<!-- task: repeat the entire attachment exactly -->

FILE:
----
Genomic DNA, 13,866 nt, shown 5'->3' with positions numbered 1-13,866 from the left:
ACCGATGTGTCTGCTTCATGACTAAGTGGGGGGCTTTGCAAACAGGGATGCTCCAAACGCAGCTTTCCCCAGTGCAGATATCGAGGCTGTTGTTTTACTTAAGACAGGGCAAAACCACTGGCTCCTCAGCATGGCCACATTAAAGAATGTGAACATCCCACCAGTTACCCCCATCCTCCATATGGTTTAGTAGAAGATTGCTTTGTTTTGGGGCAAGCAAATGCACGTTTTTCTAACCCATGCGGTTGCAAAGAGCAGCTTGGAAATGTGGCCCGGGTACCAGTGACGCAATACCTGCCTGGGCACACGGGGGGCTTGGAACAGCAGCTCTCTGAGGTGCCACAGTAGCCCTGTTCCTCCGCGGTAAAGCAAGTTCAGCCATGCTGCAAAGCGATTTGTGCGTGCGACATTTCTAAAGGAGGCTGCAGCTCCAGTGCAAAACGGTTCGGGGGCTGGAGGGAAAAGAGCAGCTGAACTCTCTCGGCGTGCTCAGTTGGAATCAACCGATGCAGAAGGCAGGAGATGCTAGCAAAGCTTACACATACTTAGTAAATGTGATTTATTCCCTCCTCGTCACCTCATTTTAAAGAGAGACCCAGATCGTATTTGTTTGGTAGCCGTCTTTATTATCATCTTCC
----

Genomic DNA, 13,866 nt, shown 5'->3' with positions numbered 1-13,866 from the left:
ACCGATGTGTCTGCTTCATGACTAAGTGGGGGGCTTTGCAAACAGGGATGCTCCAAACGCAGCTTTCCCCAGTGCAGATATCGAGGCTGTTGTTTTACTTAAGACAGGGCAAAACCACTGGCTCCTCAGCATGGCCACATTAAAGAATGTGAACATCCCACCAGTTACCCCCATCCTCCATATGGTTTAGTAGAAGATTGCTTTGTTTTGGGGCAAGCAAATGCACGTTTTTCTAACCCATGCGGTTGCAAAGAGCAGCTTGGAAATGTGGCCCGGGTACCAGTGACGCAATACCTGCCTGGGCACACGGGGGGCTTGGAACAGCAGCTCTCTGAGGTGCCACAGTAGCCCTGTTCCTCCGCGGTAAAGCAAGTTCAGCCATGCTGCAAAGCGATTTGTGCGTGCGACATTTCTAAAGGAGGCTGCAGCTCCAGTGCAAAACGGTTCGGGGGCTGGAGGGAAAAGAGCAGCTGAACTCTCTCGGCGTGCTCAGTTGGAATCAACCGATGCAGAAGGCAGGAGATGCTAGCAAAGCTTACACATACTTAGTAAATGTGATTTATTCCCTCCTCGTCACCTCATTTTAAAGAGAGACCCAGATCGTATTTGTTTGGTAGCCGTCTTTATTATCATCTTCC